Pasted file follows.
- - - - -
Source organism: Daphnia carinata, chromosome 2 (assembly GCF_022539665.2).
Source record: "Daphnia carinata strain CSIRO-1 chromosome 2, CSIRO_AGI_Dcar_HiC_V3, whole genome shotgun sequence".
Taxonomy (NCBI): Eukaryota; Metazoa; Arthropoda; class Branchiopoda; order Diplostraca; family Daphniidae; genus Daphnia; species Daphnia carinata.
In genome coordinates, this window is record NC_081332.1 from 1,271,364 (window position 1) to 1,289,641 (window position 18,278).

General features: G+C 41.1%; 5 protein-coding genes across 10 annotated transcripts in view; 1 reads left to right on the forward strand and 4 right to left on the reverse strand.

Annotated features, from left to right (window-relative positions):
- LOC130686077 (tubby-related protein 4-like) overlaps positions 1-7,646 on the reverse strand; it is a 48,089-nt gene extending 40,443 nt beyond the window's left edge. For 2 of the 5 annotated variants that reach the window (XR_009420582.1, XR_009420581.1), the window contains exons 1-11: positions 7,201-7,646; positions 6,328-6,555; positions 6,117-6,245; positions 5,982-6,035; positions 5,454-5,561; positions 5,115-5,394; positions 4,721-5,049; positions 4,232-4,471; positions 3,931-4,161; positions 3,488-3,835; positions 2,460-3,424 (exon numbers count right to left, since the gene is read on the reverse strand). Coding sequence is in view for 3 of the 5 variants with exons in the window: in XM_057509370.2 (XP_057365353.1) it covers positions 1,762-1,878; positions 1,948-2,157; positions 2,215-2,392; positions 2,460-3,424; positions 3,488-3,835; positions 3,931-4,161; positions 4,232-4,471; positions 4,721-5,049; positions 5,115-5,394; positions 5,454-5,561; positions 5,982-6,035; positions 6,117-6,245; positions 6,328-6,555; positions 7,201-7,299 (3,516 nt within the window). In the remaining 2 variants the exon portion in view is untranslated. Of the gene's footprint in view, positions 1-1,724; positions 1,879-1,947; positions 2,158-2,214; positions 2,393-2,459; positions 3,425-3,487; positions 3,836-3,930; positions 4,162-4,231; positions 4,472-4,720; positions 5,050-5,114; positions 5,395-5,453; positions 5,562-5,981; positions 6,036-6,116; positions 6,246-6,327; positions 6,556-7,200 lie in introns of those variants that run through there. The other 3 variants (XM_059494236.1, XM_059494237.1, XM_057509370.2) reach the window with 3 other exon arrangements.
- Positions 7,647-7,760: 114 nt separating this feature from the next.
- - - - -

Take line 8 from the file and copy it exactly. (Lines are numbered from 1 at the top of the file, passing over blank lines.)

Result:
- Positions 7,647-7,760: 114 nt separating this feature from the next.